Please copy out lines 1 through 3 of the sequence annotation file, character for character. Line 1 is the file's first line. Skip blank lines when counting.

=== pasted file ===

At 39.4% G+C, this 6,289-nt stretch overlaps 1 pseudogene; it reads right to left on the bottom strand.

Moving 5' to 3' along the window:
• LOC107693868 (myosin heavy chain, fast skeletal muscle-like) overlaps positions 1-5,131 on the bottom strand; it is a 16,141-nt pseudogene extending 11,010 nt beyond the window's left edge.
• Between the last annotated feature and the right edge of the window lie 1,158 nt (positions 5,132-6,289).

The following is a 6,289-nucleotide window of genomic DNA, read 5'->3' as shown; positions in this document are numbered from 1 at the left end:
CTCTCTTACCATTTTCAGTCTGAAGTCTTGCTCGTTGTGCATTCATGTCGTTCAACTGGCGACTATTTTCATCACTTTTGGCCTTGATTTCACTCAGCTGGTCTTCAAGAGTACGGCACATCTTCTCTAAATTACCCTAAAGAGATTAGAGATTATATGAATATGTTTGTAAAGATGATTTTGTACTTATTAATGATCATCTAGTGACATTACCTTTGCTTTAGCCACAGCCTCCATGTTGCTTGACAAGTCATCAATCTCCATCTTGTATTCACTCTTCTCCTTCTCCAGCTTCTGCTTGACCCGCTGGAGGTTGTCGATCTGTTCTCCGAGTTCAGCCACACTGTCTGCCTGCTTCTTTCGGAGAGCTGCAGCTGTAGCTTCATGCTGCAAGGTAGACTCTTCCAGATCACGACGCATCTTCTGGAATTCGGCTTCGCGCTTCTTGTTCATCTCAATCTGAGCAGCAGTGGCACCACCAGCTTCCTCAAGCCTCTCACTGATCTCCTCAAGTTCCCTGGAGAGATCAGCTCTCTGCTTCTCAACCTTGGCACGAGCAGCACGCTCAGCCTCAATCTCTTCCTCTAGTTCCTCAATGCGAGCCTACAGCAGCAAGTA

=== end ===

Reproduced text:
At 39.4% G+C, this 6,289-nt stretch overlaps 1 pseudogene; it reads right to left on the bottom strand.

Moving 5' to 3' along the window:
• LOC107693868 (myosin heavy chain, fast skeletal muscle-like) overlaps positions 1-5,131 on the bottom strand; it is a 16,141-nt pseudogene extending 11,010 nt beyond the window's left edge.